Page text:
Hospice Social Workers wear many hats. Read about some of the things they do.
March is the month of the Social Worker and what a great time to honor our Hospice Social Workers. An integral part of the Bluebird Hospice Team, these licensed professionals help patients and families as they navigate the end-of-life challenges. But what do hospice social workers do? Read through this list of Hospice Social Worker Roles to find out some of the ways they can they help you and your loved ones during this difficult time?
A Hospice Social Worker’s roles:
The Hospice Social Workers’ “agenda” is determined by the needs and goals of the family and patient. They don’t go in with a checklist for each patient, or each day they arrive. Their agenda is to provide each family and patient with the quality care they need most during each visit, whatever that may be.
- EMOTIONAL SUPPORT
First and foremost, Hospice Social Workers provide emotional support to both the family and the patient. They bring a sense of calmness to the situation and advocate for the patient when dealing with entities outside the hospice team. They have backgrounds in working with ethnic, cultural, and economic diversity.
- COORDINATE CARE
Secondly, they make sure you know about all available resources. Sometimes community support is available and Hospice Social Workers can help your family identify these local programs. Meals on Wheels, support groups, spiritual or religious programs, or Veteran Affairs, are examples of what might be available. The Social worker can also help you navigate coordination of care between entities. Assistance with paperwork for Medicare or insurance is also a common activity.
- BE YOUR EARS AND EYES
The next Hospice Social Worker role is to help you understand medical information. Do you ever feel overwhelmed in a crisis? Though doctors train in communicating with end-of-life families and patients, your comprehension and retention skills aren’t always at their best when you are distraught. Your Hospice Social Worker can help you understand what is happening with your loved one. They can remind you of what information is most important and make sense of what’s going on with your family member. Our Social Workers have been down this road many times.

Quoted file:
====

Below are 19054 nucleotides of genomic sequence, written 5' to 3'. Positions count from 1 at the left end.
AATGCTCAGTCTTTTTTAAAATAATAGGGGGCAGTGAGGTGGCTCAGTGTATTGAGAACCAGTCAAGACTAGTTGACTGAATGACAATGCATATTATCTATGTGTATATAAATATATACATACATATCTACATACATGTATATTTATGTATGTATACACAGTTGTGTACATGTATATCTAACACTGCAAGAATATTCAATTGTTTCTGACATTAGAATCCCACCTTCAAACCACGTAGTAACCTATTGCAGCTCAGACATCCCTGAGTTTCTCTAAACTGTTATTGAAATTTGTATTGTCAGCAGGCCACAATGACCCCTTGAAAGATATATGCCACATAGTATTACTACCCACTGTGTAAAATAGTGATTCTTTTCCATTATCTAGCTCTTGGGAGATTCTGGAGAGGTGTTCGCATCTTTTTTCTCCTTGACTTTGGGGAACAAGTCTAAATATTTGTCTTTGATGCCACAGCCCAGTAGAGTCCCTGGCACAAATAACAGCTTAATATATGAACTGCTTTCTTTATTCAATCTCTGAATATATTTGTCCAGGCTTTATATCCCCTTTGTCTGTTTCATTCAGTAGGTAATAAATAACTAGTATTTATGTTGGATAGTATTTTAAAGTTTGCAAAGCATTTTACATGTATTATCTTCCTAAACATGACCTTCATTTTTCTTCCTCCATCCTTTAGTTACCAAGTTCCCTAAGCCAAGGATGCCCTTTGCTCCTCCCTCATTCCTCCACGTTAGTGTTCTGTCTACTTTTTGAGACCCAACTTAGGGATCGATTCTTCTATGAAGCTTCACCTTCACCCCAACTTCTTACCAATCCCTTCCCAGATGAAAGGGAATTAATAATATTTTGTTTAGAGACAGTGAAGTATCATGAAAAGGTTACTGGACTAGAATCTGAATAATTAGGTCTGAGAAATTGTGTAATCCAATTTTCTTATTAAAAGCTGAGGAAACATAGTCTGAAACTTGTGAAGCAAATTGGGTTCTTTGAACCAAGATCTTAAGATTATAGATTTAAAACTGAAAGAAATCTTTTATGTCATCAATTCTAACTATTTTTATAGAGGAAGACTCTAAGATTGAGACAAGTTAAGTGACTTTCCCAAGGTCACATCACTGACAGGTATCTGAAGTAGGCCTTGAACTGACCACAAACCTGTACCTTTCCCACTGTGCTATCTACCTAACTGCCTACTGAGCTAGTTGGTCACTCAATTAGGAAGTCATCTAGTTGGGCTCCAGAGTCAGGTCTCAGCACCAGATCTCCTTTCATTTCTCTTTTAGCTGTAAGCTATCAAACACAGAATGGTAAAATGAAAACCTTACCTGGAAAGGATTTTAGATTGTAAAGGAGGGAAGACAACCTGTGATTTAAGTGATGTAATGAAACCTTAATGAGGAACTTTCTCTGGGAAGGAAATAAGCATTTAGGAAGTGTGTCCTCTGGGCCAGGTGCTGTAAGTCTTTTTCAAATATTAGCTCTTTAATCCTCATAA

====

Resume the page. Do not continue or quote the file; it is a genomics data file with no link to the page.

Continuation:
Bluebird Hospice Social Workers can also help families as they come to terms with the trauma of having a loved one entering the last stages of life. This time can be a harsh reality to bear. Having a counselor at the ready is such a comfort.
- FUNERAL ARRANGEMENTS
The fifth role on our list is funeral planning, which can be staggering. A Hospice Social Worker can get you started on this process and help guide you through it.
- ASSIST WITH ADVANCED DIRECTIVES
The next thing Hospice Social Workers do, is to review and assist with Advanced Directives. This can take the form of paperwork for medical care directives, such as do not resuscitate (DNR). But they also advocate for patient’s end-of-life wishes. Sometimes this can mean special outings, love letters, or arranging for visits.
- BEREAVEMENT SUPPORT PROGRAM
Finally, Hospice Social Workers assist in the grieving process through additional counseling and Bluebird Health and Hospice bereavement support program. Progressive Nurse Staffing is owned by Bluebird Health. We share the same core value of Joy through Service! Here is a link to learn more about Bluebird’s Hospice program
Bluebird Hospice Social Workers are a special kind of person. Driven by a desire to help others, they spend time getting to know the patient and the family to give the best support possible.
Education requirements for a Hospice Social Worker
A Social Worker for a Hospice facility has completed a master’s program in social work, which includes field experience. There are also state license requirements that they must fulfill as well as an exam.
Professionals who have received their Advanced Hospice and Palliative Social Worker Credentials have a master’s in social work, a state license, 20 or more hours of continuing education, and at least two years of paid, supervised work in hospice and palliative care.
Or check out this infographic on the subject: Celebrating Hospice Social Workers